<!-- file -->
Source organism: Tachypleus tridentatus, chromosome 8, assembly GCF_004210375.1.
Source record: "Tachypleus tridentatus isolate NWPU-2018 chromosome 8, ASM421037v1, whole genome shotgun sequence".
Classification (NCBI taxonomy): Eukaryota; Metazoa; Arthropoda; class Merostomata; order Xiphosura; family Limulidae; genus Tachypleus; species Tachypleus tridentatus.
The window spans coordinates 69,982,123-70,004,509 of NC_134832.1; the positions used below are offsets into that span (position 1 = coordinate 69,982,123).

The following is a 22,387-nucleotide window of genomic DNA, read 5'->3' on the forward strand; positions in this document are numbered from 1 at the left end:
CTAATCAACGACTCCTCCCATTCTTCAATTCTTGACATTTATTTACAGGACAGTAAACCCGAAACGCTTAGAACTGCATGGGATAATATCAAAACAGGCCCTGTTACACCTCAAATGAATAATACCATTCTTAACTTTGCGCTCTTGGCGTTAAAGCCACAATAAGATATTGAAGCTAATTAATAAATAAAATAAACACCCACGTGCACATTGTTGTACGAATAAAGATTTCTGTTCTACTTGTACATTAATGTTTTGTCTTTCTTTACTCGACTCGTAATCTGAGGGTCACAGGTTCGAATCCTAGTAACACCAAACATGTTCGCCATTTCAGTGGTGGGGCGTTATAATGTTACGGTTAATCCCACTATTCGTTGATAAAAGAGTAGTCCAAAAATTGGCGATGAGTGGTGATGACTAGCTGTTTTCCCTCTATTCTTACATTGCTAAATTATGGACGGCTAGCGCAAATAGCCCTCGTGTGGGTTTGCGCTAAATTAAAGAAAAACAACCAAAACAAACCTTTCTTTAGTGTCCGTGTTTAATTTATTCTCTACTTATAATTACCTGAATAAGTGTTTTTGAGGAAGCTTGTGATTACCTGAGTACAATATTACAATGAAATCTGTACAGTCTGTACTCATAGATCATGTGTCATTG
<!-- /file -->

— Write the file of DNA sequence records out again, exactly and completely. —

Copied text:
Source organism: Tachypleus tridentatus, chromosome 8, assembly GCF_004210375.1.
Source record: "Tachypleus tridentatus isolate NWPU-2018 chromosome 8, ASM421037v1, whole genome shotgun sequence".
Classification (NCBI taxonomy): Eukaryota; Metazoa; Arthropoda; class Merostomata; order Xiphosura; family Limulidae; genus Tachypleus; species Tachypleus tridentatus.
The window spans coordinates 69,982,123-70,004,509 of NC_134832.1; the positions used below are offsets into that span (position 1 = coordinate 69,982,123).

The following is a 22,387-nucleotide window of genomic DNA, read 5'->3' on the forward strand; positions in this document are numbered from 1 at the left end:
CTAATCAACGACTCCTCCCATTCTTCAATTCTTGACATTTATTTACAGGACAGTAAACCCGAAACGCTTAGAACTGCATGGGATAATATCAAAACAGGCCCTGTTACACCTCAAATGAATAATACCATTCTTAACTTTGCGCTCTTGGCGTTAAAGCCACAATAAGATATTGAAGCTAATTAATAAATAAAATAAACACCCACGTGCACATTGTTGTACGAATAAAGATTTCTGTTCTACTTGTACATTAATGTTTTGTCTTTCTTTACTCGACTCGTAATCTGAGGGTCACAGGTTCGAATCCTAGTAACACCAAACATGTTCGCCATTTCAGTGGTGGGGCGTTATAATGTTACGGTTAATCCCACTATTCGTTGATAAAAGAGTAGTCCAAAAATTGGCGATGAGTGGTGATGACTAGCTGTTTTCCCTCTATTCTTACATTGCTAAATTATGGACGGCTAGCGCAAATAGCCCTCGTGTGGGTTTGCGCTAAATTAAAGAAAAACAACCAAAACAAACCTTTCTTTAGTGTCCGTGTTTAATTTATTCTCTACTTATAATTACCTGAATAAGTGTTTTTGAGGAAGCTTGTGATTACCTGAGTACAATATTACAATGAAATCTGTACAGTCTGTACTCATAGATCATGTGTCATTG